How do you feel about the different formats available today? Do you think iPods will be the death of the CD? How do you feel about vinyl?

Al: People said CD would kill vinyl but the hardcore still buys vinyl in preference. The thing with iPods and MP3s is that the quality nowhere near as good but then a lot of people don't really care about that. It is having an effect on sales, and I suspect that people look at say an artist like Metallica or Madonna are reckon that as they've sold 100 million it's not really stealing if you download. Maybe it won't affect them, but it sure will have an effect on the underground were bands are selling 1-2,000 CDs. I think non-musicians often forget how much it costs to be in a band; it ain't cheap to buy amps and guitars.

Do you feel that being English is an important part of your identity as a band?

Al: Yeah, but don't tell Seamus! Warren has just got his British citizenship. We are sort of international - English, Irish and South African - but the band is very much a British /metal band. Our roots are very much in Sabbath, Maiden, Uriah Heap, Purple, Zeppelin, UFO and the like. We don't in any way think there's anything wrong with other countries, it's just this is where we are and we don't want to pretend to be something we aren't. No point singing about Ford Mustangs and shopping at K-mart if you use London Underground and shop in Tesco.

You play a lot of gigs in London. How do you feel about the London scene in general?

Al: For a start I think we're probably totally overexposed in London and people must be sick of us. We'll be playing a lot less in London. There are loads of good bands and we've got a lot of good friends here. Too many to name without forgetting half of them. I worry that there are too many gigs and so people get lazy and miss good shows. Gates of Slumber played to about 35 people for what was one of the best gigs of last year.

Your first gig was in 2002. How long have you been playing the guitar? Do you think you’ll ever get bored of playing? Do you think you’ll “grow out of” liking metal or are you a dyed-in-the-wool rivethead like Lemmy?

Al: I started playing pretty late really - When I was 15. As a 10 year old I'd fancied myself as a budding Bruce Dickinson but a complete inability to sing put paid to that. I remember at school people would say "oh you'll grow out of that music, I did". No, you were never into it, you bought a Megadeth shirt to impress a girl. (Someone actually did that!) I hear all the time people saying there tastes have matured and now they listen to Coldplay. That's not maturing like good cheese or a bottle of single malt whiskey; it's like bread going stale and then mouldy.

Would you say that your music is a specific genre or is it more dynamic due to the different influences of the band members? How would you describe your music to someone who’s never heard it?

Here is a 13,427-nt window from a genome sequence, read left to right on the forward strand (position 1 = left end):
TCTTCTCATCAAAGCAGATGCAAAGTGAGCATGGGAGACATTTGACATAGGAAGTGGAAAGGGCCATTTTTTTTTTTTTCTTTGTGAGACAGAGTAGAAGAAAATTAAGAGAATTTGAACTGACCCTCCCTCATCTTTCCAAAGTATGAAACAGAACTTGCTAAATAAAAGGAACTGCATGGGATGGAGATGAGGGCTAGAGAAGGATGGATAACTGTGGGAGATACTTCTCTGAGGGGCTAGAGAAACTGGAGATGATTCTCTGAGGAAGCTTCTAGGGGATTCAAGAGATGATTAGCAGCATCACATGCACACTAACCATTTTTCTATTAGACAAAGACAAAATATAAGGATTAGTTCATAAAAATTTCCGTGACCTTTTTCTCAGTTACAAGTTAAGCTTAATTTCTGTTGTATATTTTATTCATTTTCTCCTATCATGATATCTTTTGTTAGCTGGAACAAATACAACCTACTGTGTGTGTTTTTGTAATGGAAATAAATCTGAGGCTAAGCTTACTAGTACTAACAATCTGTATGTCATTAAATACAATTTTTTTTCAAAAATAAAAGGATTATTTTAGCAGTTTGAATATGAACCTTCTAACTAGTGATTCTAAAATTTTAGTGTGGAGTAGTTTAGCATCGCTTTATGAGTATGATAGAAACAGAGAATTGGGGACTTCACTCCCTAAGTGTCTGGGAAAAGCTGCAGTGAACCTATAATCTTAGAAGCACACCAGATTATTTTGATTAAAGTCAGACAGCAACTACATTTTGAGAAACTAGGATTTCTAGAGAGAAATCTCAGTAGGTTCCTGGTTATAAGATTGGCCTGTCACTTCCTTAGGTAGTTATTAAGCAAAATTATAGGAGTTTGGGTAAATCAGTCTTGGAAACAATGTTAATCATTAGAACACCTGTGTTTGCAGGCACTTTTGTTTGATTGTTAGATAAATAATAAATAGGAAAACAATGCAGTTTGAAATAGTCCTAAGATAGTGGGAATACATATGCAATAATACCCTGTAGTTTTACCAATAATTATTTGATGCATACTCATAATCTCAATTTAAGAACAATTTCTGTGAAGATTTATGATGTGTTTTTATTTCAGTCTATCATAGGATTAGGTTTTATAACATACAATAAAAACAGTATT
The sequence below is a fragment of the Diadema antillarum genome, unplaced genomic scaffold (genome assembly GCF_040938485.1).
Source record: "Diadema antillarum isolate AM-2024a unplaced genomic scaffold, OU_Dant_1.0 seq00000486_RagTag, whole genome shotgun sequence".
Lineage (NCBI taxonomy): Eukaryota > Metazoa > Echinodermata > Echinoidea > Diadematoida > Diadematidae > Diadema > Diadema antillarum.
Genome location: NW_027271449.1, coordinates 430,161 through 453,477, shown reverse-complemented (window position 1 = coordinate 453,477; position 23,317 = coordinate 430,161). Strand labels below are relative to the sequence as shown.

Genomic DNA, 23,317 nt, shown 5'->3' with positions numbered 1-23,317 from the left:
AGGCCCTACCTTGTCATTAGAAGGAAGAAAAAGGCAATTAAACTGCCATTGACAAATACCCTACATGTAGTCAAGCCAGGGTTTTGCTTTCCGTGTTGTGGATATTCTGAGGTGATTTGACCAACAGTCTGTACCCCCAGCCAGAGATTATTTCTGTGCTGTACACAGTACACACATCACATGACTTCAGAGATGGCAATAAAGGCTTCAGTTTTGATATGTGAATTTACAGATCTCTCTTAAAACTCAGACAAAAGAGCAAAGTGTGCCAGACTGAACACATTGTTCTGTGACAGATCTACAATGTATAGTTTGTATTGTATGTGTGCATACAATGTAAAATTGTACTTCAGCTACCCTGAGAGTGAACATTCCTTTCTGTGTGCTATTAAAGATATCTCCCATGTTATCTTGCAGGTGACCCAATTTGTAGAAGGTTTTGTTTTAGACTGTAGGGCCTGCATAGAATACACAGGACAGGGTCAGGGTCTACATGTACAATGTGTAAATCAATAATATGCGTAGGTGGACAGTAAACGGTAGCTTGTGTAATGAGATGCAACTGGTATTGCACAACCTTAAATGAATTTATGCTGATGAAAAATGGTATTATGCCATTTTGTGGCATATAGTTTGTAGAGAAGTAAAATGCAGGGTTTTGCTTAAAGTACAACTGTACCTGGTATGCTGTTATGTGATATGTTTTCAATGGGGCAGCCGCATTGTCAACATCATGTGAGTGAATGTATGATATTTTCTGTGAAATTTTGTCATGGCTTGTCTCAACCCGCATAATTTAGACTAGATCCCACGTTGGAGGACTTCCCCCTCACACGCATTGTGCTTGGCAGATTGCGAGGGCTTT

Al: Heavy Metal. Pure and simple. More and more people seem to divide and sub-divide genres; and to then reassign genres to old bands "They're not Death Metal; they're more Melodo-Viking death thrash" or "They're not Doom, they're stoner-funeral-fuzz..." We play heavy metal, influenced by all kinds of stuff from the 70s forefathers through to totally lo-fi black metal. along with punk/hc crust stuff and the Beatles.

Do you ever tailor your live set to suit your mood or a particular gig’s other bands?

Al: Yeah, sometimes we'll do mostly fast songs, other times we'll do a doom set with Warren playing some guitar. We've even done 3 guitars when we do Night Of The Frost live. It's weird though that we'll do songs that are pretty much thrash songs and then someone will review it and say how slow we are???

You’ve played with a lot of bands in your time. Which are your best and worst memories?

Al: Our first gig was with Cathedral and Electric Wizard so that was cool. We've played with too many great bands to single out any one. High On Fire, Gwar, Mastodon, Scissorfight, Grand Magus, Witchcraft, 5 Horse Johnson. It's a great life. And in previous bands I've played with At The Gates and Emperor so I can't complain. The worst gigs were at the end of Evil Knievel when we had a singer who didn't quite match. I'm not going into details but it wasn't good.

Which is the best gig you ever went to see?

Al: Iron Maiden in 86 will always be pretty special for me. Trouble and Candlemass in Stockholm in 03 was just mind-blowing; and I really need to get the DVDs of those shows soon. 16 Horsepower have always been amazing. And I have to say that the Scorpions set supporting Priest was killer.

Do you ever think you were Born Too Late or do you like where you’re at right now?

Al: I'd love to have seen Sabbath in their prime. And Grand Funk, oh and of course Maiden in 80. Metallica with Cliff. You could go on, but then there are also bands around today that are still amazing - Tragedy spring to mind!

Is there anything else you’d like to say to your fans?

Al: Fans?? plural? crikey! Never settle for less than metal.

Interview © 2006 Amanda Hyne